Elevate Your Energy Level by Doing These 5 Things

Elevate Your Energy Level by Doing These 5 Things

Up to 45 percent of the general population report fatigue and lack of energy

Stress, long hours at the office, poor nutrition, and lack of exercise are contributing to our fatigue.

There are over-the-counter and pharmaceutical medications that are touted to increase energy and improve athletic performance. However, there are natural, safer ways to achieve higher levels of energy.

After you have ruled out and managed any health-related conditions that may be causing you fatigue, brain fog, low energy, or loss of focus, such as

  • Long covid
  • Diabetes
  • Heart and cardiovascular diseases
  • Sleep disorders (such as sleep apnea)
  • Hypothyroid

5 ways you can elevate your energy level naturally.

Drink water, and lots of it. Fatigue and mental fog are associated with dehydration. Given that 75% of our brain’s tissues are composed of water, drinking water will enhance cognition, relieve fatigue, and keep your brain working in top order. Research shows mild dehydration, defined as losing as little as 1-2 percent of body weight in fluids can impair physical performance, and significantly affect your energy level.

 How much water should you drink? Replacing your lost fluids with electrolytes and quality water depends on your activity and other factors. Signs of dehydration include:

  • Extreme thirst
  • Less frequent urination
  • Dark-colored urine
  • Fatigue
  • Dizziness
  • Confusion

Check out this water intake calculator to determine how much water you should drink.

What is quality water? Well, the public municipal water supply must add powerful chemicals to “disinfect” our water supply. At least 45% of the nation’s tap water is estimated to have one or more types of chemicals known as per- and polyfluorinated alkyl substances, or PFAS, also known as the “forever chemicals”. The EPA has information on common water contaminants and what you can do about them. At the very least, opt for a charcoal filter pitcher, and be sure to remember to use shower head filters (with activated charcoal or other effective media) to remove harmful chemicals.

Energy drinks are a popular option for water. They may contain taurine, ginseng, guarana, caffeine, or B vitamins. In moderate quantities, these energy drinks are safe and can provide a boost of energy. Watch out for drinks that contain excessive amounts of caffeine (dehydrating) and ingredients such as sucralose and other artificial ingredients.

2. Avoid a sugar crash - opt for foods that are low on the glycemic index, a measure used to determine how quickly and how much certain foods raise blood glucose levels.

Focus on foods that energize and don’t cause a spike in blood sugar followed by a crash, resulting in low energy and lethargy. Start your day with a high-protein meal. Foods low on the glycemic index of less than 55 will help you maintain a steady blood glucose level throughout the day. Meats and poultry have a glycemic index rating of 0.

3. Get moving! Our sedentary lifestyles can make us sluggish and unmotivated. Natural endorphins, created through aerobic exercise (brisk walking, rebound jogging, cycling, running, or a workout at the gym) can help raise your mood and energy level. Endorphins are released, which also helps maintain a positive mood and outlook. Exercise with an accountability partner. You are more likely to stick to your routine if you have an exercise partner.  If you haven’t been exercising for a while, or have a health condition such as heart disease, consult with your primary care provider before embarking on an exercise regimen. Aim for 150 minutes of moderate exercise a week.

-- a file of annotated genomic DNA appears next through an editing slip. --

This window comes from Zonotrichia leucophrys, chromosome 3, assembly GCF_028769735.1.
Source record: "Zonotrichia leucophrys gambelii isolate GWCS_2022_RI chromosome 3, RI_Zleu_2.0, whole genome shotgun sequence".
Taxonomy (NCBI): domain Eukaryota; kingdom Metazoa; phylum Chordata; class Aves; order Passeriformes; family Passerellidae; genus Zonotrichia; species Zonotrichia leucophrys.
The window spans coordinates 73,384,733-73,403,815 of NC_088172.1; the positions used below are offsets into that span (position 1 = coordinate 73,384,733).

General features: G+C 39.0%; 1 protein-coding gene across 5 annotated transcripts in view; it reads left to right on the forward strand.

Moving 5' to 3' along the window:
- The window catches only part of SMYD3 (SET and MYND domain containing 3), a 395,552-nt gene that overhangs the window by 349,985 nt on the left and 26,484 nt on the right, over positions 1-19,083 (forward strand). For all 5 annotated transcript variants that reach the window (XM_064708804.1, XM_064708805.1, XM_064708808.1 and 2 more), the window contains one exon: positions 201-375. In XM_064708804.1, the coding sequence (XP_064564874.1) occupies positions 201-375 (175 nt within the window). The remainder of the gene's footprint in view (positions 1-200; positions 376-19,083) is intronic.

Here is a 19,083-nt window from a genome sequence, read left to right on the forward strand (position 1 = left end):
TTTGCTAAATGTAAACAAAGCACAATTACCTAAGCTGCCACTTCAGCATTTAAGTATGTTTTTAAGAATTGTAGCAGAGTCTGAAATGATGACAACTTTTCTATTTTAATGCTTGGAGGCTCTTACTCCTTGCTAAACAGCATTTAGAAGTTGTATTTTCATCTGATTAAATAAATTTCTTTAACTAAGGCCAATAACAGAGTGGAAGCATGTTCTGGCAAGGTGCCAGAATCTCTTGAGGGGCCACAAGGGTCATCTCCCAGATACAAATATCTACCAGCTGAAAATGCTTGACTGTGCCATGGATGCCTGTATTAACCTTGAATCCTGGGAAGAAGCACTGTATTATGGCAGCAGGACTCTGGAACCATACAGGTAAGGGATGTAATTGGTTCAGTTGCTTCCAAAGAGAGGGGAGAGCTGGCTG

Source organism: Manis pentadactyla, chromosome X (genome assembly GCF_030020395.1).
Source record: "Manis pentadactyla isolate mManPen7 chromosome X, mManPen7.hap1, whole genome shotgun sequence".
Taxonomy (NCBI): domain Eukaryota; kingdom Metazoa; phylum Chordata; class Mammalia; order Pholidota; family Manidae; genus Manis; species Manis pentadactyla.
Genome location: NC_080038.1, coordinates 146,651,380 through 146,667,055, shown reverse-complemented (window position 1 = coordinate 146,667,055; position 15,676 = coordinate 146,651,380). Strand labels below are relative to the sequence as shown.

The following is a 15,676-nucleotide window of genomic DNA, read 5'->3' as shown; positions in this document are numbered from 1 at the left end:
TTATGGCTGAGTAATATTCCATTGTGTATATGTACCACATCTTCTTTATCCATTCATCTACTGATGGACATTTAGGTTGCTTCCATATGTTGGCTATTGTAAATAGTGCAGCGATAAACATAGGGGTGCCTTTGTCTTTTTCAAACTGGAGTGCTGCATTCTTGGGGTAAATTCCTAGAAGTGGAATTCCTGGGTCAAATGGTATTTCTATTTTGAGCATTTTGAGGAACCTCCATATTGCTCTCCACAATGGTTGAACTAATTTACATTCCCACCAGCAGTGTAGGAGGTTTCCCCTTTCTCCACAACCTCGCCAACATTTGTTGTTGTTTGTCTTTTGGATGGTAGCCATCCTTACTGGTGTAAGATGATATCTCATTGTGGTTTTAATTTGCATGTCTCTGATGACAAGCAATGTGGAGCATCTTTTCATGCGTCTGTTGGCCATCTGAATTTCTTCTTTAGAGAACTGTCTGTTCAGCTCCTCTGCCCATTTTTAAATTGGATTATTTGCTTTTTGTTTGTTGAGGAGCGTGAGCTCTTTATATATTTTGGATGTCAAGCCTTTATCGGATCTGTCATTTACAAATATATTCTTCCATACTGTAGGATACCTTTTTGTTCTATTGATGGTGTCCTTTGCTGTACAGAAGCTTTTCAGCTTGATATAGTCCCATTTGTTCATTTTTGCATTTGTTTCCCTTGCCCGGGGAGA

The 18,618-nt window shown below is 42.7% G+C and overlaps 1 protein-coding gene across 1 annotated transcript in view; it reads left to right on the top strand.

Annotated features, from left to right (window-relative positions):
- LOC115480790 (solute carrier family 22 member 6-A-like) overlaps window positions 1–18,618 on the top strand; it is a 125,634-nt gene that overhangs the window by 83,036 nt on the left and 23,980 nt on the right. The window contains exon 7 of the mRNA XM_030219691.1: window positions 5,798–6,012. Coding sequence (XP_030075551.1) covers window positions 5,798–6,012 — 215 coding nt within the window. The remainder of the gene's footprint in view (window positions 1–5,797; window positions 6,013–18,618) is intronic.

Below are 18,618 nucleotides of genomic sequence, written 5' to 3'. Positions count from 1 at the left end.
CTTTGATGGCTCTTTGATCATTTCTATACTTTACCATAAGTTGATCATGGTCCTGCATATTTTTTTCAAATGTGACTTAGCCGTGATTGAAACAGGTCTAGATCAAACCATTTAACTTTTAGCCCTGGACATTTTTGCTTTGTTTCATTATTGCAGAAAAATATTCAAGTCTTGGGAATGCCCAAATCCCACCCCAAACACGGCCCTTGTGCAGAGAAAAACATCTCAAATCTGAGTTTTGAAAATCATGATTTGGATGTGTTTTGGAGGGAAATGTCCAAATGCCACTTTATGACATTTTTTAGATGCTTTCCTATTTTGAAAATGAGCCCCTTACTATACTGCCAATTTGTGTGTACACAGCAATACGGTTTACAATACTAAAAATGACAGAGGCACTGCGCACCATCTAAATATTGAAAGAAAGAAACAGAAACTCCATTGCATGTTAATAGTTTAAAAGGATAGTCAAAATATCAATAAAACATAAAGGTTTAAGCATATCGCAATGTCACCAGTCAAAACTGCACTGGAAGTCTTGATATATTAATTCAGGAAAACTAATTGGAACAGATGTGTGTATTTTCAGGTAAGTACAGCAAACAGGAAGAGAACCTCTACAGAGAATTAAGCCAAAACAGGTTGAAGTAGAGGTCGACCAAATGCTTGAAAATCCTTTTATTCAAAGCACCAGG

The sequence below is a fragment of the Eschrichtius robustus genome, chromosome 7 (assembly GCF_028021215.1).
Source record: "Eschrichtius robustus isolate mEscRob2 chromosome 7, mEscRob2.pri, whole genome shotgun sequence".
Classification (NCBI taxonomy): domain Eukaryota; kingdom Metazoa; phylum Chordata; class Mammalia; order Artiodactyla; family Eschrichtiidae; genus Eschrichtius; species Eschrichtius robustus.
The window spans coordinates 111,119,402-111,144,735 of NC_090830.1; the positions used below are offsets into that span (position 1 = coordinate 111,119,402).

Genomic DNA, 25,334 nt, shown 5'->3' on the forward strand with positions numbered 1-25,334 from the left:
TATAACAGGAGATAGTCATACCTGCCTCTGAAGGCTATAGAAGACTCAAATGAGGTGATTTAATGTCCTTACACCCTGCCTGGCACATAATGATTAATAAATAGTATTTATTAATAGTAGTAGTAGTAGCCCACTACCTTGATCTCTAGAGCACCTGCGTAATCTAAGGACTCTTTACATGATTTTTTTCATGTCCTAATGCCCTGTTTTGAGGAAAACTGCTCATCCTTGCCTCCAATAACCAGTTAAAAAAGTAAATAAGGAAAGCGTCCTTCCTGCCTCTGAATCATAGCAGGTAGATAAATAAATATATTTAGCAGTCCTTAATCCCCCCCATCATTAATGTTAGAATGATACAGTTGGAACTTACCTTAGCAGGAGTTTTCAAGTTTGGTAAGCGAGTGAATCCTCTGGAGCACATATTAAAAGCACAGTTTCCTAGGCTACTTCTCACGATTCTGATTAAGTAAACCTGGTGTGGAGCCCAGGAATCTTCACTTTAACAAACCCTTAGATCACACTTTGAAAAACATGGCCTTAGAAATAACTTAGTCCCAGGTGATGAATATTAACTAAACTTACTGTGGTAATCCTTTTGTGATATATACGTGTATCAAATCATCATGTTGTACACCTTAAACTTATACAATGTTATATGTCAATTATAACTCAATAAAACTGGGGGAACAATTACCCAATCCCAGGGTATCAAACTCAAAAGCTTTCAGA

4. Get a good night’s sleep. Sleep is one of the most overlooked but most important health practices. It is when your body repairs, detoxifies, rejuvenates, and readies for the next day’s activities. Chronic lack of sleep disrupts circadian rhythms, interrupts sleep, and negatively impacts health. It puts you at risk for developing diabetes, and certain cancers, and has an inverse relationship with exercise. Exercise promotes a good night’s sleep, and a good night’s sleep promotes increased energy levels.

To get a good night’s sleep:

  • Limit caffeine consumption at least 6 hours before bedtime
  • Avoid alcohol consumption in the evening. Alcohol can make you feel drowsy; however, it disrupts your circadian rhythm.
  • Turn off all blue light in your home as it shuts down your natural melatonin production. This means computer screens, lights (LEDs) etc. If this isn’t possible, consider wearing a pair of amber glasses made specifically to block blue light.
  • Exercise, while it is beneficial, can keep you up if done too late at night. Schedule your exercise routines earlier in the day
  • Avoid eating 3 hours before bedtime. This allows your body time to digest your food and prevent indigestion and acid reflux, both of which can prevent you from falling asleep.

5. Try adaptogen supplementation. Adaptogens are any natural herbal substance (such as ginseng) that is supposed to help the body adapt to stress and exert a normalizing effect on body functions.

They can:

  • increase exercise endurance.
  • improve cognitive function.
  • Reduce fatigue.

Some popular adaptogens known for their energy-enhancing abilities are

Supplements, just like pharmaceutical medications, can have interactions and side effects. Research these herbs before using them.

For a boost of natural energy – check out our Elevated Energy Formula!


Written by Brooke Lounsbury

About our editorial team

The TWC Editorial team is comprised of various wellness practitioners from physiotherapists, acupuncturists, fitness instructors, herbalists, and MDs.

This article does not constitute medical advice. Please consult a healthcare provider for proper diagnosis and treatment.
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